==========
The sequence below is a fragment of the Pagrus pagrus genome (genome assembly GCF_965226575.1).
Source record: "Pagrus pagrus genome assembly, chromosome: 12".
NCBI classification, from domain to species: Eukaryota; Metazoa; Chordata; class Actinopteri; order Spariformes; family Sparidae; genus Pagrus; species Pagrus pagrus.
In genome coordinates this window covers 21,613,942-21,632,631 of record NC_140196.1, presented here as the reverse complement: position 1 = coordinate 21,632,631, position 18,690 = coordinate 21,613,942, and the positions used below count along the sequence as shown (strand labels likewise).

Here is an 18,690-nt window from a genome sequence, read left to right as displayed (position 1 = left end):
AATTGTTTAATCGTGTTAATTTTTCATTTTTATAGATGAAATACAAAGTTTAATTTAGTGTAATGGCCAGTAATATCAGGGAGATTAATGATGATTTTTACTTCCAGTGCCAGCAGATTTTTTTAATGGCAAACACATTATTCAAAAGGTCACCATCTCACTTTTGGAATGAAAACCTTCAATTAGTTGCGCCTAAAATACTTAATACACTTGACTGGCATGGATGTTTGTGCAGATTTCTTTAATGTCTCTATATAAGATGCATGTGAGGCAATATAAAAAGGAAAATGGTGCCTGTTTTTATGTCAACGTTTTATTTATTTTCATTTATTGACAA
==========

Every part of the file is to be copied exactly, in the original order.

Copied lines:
The sequence below is a fragment of the Pagrus pagrus genome (genome assembly GCF_965226575.1).
Source record: "Pagrus pagrus genome assembly, chromosome: 12".
NCBI classification, from domain to species: Eukaryota; Metazoa; Chordata; class Actinopteri; order Spariformes; family Sparidae; genus Pagrus; species Pagrus pagrus.
In genome coordinates this window covers 21,613,942-21,632,631 of record NC_140196.1, presented here as the reverse complement: position 1 = coordinate 21,632,631, position 18,690 = coordinate 21,613,942, and the positions used below count along the sequence as shown (strand labels likewise).

Here is an 18,690-nt window from a genome sequence, read left to right as displayed (position 1 = left end):
AATTGTTTAATCGTGTTAATTTTTCATTTTTATAGATGAAATACAAAGTTTAATTTAGTGTAATGGCCAGTAATATCAGGGAGATTAATGATGATTTTTACTTCCAGTGCCAGCAGATTTTTTTAATGGCAAACACATTATTCAAAAGGTCACCATCTCACTTTTGGAATGAAAACCTTCAATTAGTTGCGCCTAAAATACTTAATACACTTGACTGGCATGGATGTTTGTGCAGATTTCTTTAATGTCTCTATATAAGATGCATGTGAGGCAATATAAAAAGGAAAATGGTGCCTGTTTTTATGTCAACGTTTTATTTATTTTCATTTATTGACAA